Feedback from our readers has continued to be very positive: you’ve told us that you like the variety of articles, the informative but readable style, and the unique combination of ideas drawn from teachers and scientists across Europe.
This issue, like the first two, offers a wide range of subjects and contributors: teachers, scientists, politicians and others from nine European countries cover topics as varied as bird flu, proteomics, solar fusion and what it feels like to discover your very own comet.
In our feature article, world-renowned geneticist Alec Jeffreys, the inventor of DNA fingerprinting, reminisces about his childhood passion for science and describes his current work on the aftermath of the Chernobyl disaster – how profound are the effects and how long will they be felt? Meanwhile, deep below the ocean surface, scientists are using plankton to predict an even more far-reaching phenomenon: climate change.
If you prefer something more hands-on, Graham Gardner is sure to entertain and inspire with his school detective mystery. Or why not help save European bumblebees, explore the behaviour of maggots, or investigate whether a good night’s sleep really does help you to learn?
In the events section, we review some recent and future activities in science education across Europe. Stephen Parker from the European Commission describes the excitement of the European Union Contest for Young Scientists in Stockholm; Sabina Griffith reports on how EIROforum took a group of young people for a virtual trip around the world; and Douglas Pierce-Price invites school students to enter an astronomy competition and win a trip to Chile.
When several readers asked us to include articles on the history of science, we took up the challenge. This issue offers not only a consideration of the Muslim contribution to Western science and a fascinating project combining evolution and anatomy, but also a do-it-yourself (and then eat-it-yourself) geological map.
But Science in School is not only for you; it also depends on your involvement. You can leave comments online for all readers to see or email your suggestions directly to us. We are also still looking for teachers to join our reviewer panel, to help us decide which articles to include and how to improve them.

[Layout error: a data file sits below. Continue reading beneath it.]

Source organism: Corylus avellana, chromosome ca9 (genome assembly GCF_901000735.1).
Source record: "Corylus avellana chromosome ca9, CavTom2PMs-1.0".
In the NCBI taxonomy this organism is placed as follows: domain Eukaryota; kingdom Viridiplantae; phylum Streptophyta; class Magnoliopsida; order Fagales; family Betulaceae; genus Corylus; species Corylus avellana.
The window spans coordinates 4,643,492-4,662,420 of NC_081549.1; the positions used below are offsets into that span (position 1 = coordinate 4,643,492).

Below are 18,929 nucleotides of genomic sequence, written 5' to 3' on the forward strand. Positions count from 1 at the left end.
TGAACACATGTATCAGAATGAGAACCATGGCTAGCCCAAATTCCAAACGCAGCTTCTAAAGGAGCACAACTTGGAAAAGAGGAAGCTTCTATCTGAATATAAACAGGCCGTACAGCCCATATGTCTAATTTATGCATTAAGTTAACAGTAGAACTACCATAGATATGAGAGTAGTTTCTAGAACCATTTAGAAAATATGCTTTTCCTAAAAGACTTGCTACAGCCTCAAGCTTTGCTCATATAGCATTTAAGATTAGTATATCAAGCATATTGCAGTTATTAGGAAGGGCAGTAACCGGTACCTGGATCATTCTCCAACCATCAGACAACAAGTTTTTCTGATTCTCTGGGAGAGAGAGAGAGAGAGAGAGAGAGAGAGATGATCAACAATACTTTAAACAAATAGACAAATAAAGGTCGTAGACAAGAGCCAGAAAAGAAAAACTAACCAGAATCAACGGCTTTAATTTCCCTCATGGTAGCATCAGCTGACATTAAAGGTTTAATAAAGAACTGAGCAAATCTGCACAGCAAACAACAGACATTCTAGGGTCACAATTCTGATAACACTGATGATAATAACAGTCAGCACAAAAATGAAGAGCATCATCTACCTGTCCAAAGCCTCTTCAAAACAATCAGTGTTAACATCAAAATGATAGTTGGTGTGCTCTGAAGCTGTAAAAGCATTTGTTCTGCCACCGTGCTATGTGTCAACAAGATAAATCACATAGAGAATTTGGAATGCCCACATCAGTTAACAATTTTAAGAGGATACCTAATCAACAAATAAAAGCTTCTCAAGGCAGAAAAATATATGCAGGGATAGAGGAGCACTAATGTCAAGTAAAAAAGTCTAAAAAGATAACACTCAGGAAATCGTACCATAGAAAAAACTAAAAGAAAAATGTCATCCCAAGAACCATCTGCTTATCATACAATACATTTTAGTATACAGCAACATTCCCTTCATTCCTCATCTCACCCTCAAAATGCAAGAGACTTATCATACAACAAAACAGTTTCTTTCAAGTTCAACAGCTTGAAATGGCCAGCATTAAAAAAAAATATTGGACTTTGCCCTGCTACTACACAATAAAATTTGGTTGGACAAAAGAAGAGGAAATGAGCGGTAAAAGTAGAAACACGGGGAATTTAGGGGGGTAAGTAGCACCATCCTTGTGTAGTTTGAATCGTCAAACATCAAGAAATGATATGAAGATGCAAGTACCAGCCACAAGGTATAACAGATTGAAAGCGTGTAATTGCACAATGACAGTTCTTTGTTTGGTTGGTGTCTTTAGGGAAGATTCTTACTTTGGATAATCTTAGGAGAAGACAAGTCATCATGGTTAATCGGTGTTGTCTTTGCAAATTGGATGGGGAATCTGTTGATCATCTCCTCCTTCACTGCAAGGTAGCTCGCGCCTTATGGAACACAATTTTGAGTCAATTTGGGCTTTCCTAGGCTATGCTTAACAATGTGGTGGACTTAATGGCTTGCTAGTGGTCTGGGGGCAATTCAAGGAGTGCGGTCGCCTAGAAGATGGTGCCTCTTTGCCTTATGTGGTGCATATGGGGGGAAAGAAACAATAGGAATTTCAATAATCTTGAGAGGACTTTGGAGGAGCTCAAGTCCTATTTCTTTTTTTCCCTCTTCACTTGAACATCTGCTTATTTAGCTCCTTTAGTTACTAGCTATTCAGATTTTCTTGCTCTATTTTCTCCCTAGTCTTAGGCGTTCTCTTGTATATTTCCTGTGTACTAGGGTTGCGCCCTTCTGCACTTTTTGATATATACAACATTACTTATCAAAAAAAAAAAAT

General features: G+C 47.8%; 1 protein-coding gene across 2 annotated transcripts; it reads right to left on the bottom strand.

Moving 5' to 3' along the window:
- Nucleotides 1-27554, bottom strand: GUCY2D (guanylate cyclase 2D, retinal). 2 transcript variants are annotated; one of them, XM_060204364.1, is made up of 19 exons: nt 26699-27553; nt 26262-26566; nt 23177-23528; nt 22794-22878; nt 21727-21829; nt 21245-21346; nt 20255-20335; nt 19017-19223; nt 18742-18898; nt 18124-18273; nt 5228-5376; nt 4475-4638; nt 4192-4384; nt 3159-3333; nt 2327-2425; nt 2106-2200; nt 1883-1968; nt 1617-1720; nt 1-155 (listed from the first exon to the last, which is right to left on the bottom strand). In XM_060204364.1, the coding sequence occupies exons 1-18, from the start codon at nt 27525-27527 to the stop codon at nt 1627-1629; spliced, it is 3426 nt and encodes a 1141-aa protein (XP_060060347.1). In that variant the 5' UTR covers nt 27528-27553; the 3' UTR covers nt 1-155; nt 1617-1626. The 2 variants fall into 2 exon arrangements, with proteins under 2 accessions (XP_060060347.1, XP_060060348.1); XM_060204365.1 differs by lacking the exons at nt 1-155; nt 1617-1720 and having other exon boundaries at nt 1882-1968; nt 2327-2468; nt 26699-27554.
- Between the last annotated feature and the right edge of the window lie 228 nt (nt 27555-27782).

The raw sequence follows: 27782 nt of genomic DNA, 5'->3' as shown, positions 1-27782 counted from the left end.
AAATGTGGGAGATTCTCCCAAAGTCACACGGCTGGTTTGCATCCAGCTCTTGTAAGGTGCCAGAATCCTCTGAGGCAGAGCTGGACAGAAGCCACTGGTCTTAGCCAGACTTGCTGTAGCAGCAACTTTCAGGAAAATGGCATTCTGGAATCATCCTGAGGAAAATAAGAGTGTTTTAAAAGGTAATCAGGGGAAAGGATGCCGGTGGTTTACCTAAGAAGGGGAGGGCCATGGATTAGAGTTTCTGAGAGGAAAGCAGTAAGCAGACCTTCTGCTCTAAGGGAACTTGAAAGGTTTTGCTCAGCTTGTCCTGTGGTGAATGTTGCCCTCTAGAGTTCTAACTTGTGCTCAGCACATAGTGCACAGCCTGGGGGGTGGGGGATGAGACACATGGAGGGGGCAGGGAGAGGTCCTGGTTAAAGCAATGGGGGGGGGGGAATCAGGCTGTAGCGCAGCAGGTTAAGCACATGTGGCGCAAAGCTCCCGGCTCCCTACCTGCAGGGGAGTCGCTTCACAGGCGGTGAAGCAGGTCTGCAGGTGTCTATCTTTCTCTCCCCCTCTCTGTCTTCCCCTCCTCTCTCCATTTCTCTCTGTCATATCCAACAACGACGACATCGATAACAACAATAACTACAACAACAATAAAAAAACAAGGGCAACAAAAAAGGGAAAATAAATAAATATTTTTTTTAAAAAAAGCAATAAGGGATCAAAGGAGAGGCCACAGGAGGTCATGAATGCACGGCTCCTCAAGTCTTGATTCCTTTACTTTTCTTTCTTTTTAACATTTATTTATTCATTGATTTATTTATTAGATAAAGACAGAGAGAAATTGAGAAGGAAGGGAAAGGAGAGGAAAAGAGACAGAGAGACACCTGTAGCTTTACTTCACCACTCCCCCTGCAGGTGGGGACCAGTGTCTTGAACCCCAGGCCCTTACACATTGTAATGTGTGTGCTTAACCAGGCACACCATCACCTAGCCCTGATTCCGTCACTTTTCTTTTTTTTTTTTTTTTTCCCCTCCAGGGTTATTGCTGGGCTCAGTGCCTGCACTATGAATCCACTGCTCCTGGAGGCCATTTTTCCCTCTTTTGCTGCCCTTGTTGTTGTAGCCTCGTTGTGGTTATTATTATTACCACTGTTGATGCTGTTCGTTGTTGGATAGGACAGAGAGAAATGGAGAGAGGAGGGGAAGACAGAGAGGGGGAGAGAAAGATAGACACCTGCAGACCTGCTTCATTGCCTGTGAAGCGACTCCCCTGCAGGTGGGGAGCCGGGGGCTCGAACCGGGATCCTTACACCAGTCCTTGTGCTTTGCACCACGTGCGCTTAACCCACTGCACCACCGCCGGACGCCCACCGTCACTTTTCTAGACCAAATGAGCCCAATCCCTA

Several of you have already translated Science in School articles from English, to make them available to a wider European audience. Thanks to your efforts, we now have articles online in 16 languages (Albanian, Bulgarian, Czech, Dutch, Estonian, French, German, Italian, Latvian, Portuguese, Romanian, Russian, Slovene, Spanish, Swedish and Ukrainian).This is a good start, but we still need more help: we are still far from including all articles in all European languages. If you would like to help, please contact us.
Finally, you are not only our readers, but also potential authors. Have you prepared some original and exciting teaching materials? Are you involved in a project that could serve as a role model for teachers, scientists or museums in other European countries? Would you like to try your hand at writing a short, amusing and informative article for the ‘Back in the staffroom’ slot? Or do you use a popular film to teach an aspect of science?
We are looking particularly for good ideas for interdisciplinary teaching, as well as articles on chemistry, mathematics and earth sciences. Have you combined science topics in a creative way? Or linked science with subjects such as art, languages, information technology (IT) or ethics? Perhaps you’ve looked at the connections between mathematics, physics and medieval church architecture? Or used Google Earth in a biology lesson? This is your chance to share those ideas with teachers and others across Europe!
In the meantime, enjoy the articles in this issue.